A member of the Berislavići Grabarski from the Požega County of Slavonia, Stefan was the son of Ivaniš Berislavić (d. 1514), who served the Kingdom of Hungary as Despot of Serbia (r. 1504–14), and Ban of Jajce (r. 1511–13). His mother was Jelena Jakšić, of the Serbian Jakšić noble family, who had previously been married to the last Serbian Despot of the Branković dynasty, Jovan Branković (r. 1496–1502), who died in 1502; as the couple had no issue, the Serbian Despot title was inherited by Jelena, who remarried in 1504 to Ivaniš, who in turn received the title, holding it until his death in 1514.
Stefan was less than ten years old when his father died, thus, the Despot title was recognized to him only in 1520. After the defeat of the Hungarians at Mohács (1526), the Hungarian nobility was divided into two sides; one led by King Ferdinand Habsburg, on whose side Berislavić stood, and one led by John Zápolya, the Duke of Transylvania. Stefan died in 1535. After the fall of Hungary, there were two more titular Despots, Radič Božić (1527–28), received by Zápolya, and Pavle Bakić (1537), received by Ferdinand.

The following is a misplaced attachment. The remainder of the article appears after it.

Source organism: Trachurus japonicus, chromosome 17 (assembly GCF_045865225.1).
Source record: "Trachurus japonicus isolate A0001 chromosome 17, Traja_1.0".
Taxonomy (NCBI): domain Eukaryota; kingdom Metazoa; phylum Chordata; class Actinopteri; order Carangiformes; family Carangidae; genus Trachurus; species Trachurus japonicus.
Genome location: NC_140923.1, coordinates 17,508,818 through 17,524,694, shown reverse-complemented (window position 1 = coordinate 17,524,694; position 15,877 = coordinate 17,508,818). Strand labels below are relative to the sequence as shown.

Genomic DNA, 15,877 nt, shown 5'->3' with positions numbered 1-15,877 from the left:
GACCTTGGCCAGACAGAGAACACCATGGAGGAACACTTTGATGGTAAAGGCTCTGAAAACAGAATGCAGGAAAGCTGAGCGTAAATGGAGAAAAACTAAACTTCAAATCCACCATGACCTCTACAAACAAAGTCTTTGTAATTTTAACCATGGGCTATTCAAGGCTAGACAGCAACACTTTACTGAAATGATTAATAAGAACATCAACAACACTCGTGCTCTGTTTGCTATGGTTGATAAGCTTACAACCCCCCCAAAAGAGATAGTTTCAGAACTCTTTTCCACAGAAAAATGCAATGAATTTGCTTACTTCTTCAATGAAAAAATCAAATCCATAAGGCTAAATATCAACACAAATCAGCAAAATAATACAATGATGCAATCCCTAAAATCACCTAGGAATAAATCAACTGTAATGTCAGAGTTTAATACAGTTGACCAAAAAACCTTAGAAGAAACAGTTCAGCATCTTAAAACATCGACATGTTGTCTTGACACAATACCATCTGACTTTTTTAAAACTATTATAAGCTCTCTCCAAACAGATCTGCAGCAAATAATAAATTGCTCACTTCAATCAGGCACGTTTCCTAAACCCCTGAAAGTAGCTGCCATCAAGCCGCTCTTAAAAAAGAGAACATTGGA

|Ancestors of Stefan Berislavić|
- Name: He was crowned "Stefan, Despot of Rascia" (Stefan despot Raške). Croatian historiography use Stjepan, while Serbian historiography use Stefan, Stevan and Stjepan. In Hungarian, his full name is written Beriszló István.
- Drago Roksandić (2004). Etnos, konfesija, tolerancija. Srpsko Kulturno Društvo "Prosvjeta". ISBN 978-953-6627-65-3.
Među njegovim pristašama bio je i tadašnji srpski despot, inače hrvatski velikaš, Stjepan (Stefan) Berislavić, koji je sudjelovao i u svečanosti krunisanja kao "Stefan despot Raške".4
- Strossmayer, Josip Juraj (2005). Izabrani književni i politički spisi.
- Gábor Barta (1994). La route qui mène à Istanbul: 1526-1528. Akadémiai Kiadó. ISBN 978-963-05-6783-1.
Beriszlô, Istvân (Stevan Berislavic)